Skip to comments.George Bush was trained to bring down Soviet TU-95
Posted on 10/21/2007 12:51:12 PM PDT by Tailgunner Joe
The present US president George Bush was trained to intercept Soviet bomber carrier TU-95 Bear aircraft while he was in the Texas Air National Guard.
The US archives and retired colonel William Kampenii, Mr. Presidents fellow soldier since 1970 till 1971 have proved this fact.
Pilots from Air National Guard used to intercept TU-95 regularly. The Bears used to make patrol flights, the aircrafts were usually intercepted along the eastern US coast, sometimes just near Cuba, says colonel Kampenii.
George Bush J. reminisces in his autobiography A Charge To Keep how they were taught to direct to the target with the help of the radar, how to remain unnoticeable or simulate aerial combat maneuvers.
This year TU-95 were used by Russia Air Forces again since the end of the Cold War.
WOW, I do believe that IS exactly how they would have written it up.
That’s a mighty believable piece, mk. You’ve got the spin and tone down to a fine pitch.
Bush flew the F-102.
Also, did Dan Rather serve in the military. Who is he to criticize if he didn't serve.
Also known as the 'Thud'.
Hate to correct you, but the F-102 was known as the ‘Delta Dagger.’ The F-105 was known as the ‘Thud.’
F-101 was Voodoo.
F-102 was the Delta Dagger.
F-103. Republic design, never built. Looks ike a cruise missile. From the web: http://www.geocities.co.jp/HeartLand-Icho/3902/jf/jf_e_century.html
It was an up-too-date jet fighter. Pilot needed to watcth periscope to see forward. Only little skylights attached for see upward, or to soften closed and tight feeling. Material of body mainly used by titanium. Powered by turbo-ram-jet engine for over mach 3 speed in high altitude.
By the reason of too reckless spec, exploration cost raised awfully. And the comparison of SAM with F-103, SAM estimated better cost performance than F-103. So this project cancelled at mockup stage, August 1957. Interceptor requirement assigned by F-102, a rather conventional airplane compared to the F-103, as planned from the beginning.
Span:10.92m Length:24.89m Height:5.59m Weight max40t Engine Xj-67-W-1 turbo_ramjet 15,000lbs/18,800lbs Cf:kl Vmax M=3+ Vc=M=2.2/75,000ft Combat Radius:400nm Armament:Falcon AAM*6 FFAR(MightyMouse)*36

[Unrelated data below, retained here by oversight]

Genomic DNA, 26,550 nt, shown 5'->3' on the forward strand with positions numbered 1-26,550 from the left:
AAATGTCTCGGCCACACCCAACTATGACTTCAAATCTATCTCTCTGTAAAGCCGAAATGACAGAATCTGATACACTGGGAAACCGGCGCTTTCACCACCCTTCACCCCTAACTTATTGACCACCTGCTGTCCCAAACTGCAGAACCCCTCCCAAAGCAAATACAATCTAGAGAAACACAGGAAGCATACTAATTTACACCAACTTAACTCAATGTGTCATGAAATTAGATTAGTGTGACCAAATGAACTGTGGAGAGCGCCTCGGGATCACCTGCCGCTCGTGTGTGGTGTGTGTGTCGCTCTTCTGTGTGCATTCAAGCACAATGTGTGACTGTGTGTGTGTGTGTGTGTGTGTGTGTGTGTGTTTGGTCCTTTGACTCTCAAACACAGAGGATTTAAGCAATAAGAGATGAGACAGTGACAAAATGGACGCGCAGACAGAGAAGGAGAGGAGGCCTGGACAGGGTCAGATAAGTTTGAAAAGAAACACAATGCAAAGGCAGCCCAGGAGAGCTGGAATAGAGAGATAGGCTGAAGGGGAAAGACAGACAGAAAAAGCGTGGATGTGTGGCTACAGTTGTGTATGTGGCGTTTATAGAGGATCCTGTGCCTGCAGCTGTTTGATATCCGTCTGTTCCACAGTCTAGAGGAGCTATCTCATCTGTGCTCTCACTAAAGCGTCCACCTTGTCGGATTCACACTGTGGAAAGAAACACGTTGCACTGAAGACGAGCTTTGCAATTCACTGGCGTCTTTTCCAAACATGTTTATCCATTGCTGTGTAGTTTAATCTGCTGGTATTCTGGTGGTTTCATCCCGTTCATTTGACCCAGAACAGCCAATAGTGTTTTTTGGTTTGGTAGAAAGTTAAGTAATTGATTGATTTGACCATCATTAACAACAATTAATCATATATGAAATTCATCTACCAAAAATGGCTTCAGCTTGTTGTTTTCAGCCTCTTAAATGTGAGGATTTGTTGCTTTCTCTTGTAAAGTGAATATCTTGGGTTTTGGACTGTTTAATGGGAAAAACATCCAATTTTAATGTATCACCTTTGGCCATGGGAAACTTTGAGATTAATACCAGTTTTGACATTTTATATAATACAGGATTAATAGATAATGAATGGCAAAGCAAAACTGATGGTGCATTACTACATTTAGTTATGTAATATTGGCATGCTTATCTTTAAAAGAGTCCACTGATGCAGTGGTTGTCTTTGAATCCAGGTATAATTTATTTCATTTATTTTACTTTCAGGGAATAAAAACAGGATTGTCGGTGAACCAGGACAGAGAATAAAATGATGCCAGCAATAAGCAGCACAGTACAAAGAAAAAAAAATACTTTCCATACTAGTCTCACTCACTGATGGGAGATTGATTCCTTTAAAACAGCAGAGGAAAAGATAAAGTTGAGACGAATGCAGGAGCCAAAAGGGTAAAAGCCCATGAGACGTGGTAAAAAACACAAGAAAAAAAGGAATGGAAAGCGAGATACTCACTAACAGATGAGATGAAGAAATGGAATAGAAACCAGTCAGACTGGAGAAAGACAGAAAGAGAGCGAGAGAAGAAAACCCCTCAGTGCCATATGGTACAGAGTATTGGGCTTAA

F-104 was Starfighter.
“Thud” was a Thunderchief F-105, USAF bomber-fighter (almost always serving in the bomber role) in Vietnam & overseas.
F-106 was Delta Dart.
F-106 was derived from the F-102 - 102 was harder to handle, slightly slower and shorter range. Pretty dangerous to fly - about 28% were lost in crashes/ejection seat “landings” over the plane’s lifetime.
Obviously, 27% of all flights didn’t result in a loss, but over time, more pilots were lost in “routine” fighter delta-wing training missions than in delta-wing combat.
That is slightly misleading - since the delta wings served in Europe & east coast/far north ops against the bomber threat, rather than close air support in Vietnam, but still....
OTOH, you should expect the Spawn of Satan to flunk divinity school.
This is one thing that always got my goat. This insane idea that AlGore is some kind of intellectual, and that Bush has the intellect of a dolt. Let’s see Gore fly a fighter airplane. While Bush was up, up in the air, Gore was down on the earth taking pictures in Viet Nam as a photographer, while being followed around by someone to protect him and keep him out of harm’s way. Plus he did this for about 2 seconds (slight exaggeration). And Gore is a flunkout from Divinity and Law School, whereas Bush got his MBA. But of course, the mainstream media decides who is brilliant and who is not. Makes me ill.
Never thought of it that way.
but you're right :o)
I think he long ago flunked out of the human race - oh, wait, he was never in it
USS ENTERPRISE (CVN-65)
Thanks for the new desktop background. : )
Subject: H.3. USAF/USN fighters and attack aircraft
A complete list of US aircraft would take up far too much space; instead,
I’ve listed only the post-war “F” and “A” series, the ones most often asked
One star indicates a type that existed only as one or more prototypes and
never entered service; two stars indicate a type that never left the
drawing board; three stars indicate that the number was never assigned at
all (as far as I could determine).
USAF fighter designations, since the initiation of the “F” series in 1948:
F-80: Lockheed F-80 Shooting Star
F-81: * Convair XF-81 (experimental mixed-power jet/turboprop fighter)
F-82: North American F-82 Twin Mustang
F-83: * Bell XF-83
F-84: Republic F-84 Thunderjet/Thunderstreak/RF-84 Thunderflash
F-85: * McDonnell XF-85 Goblin (parasite fighter experiment)
F-86: North American F-86 Sabre
F-87: * Curtiss XF-87 Blackhawk
F-88: * McDonnell XF-88 Voodoo
F-89: Northrop F-89 Scorpion
F-90: * Lockheed XF-90
F-91: * Republic XF-91 Thunderceptor
F-92: * Convair XF-92
F-93: North American YF-93 (F-86 derivative)
F-94: Lockheed F-94 Starfire (F-80/T-33 derivative)
F-95: North American YF-95 (became F-86D)
F-96: Republic YF-96 (became F-84F)
F-97: Lockheed YF-97 (became F-94C)
F-98: Hughes F-98 Falcon (air-to-air missile; became GAR-1, later
F-99: Boeing F-99 Bomarc (ground-to-air missile; became IM-99, later
F-100: North American F-100 Super Sabre
F-101: McDonnell F-101 Voodoo
F-102: Convair F-102 Delta Dagger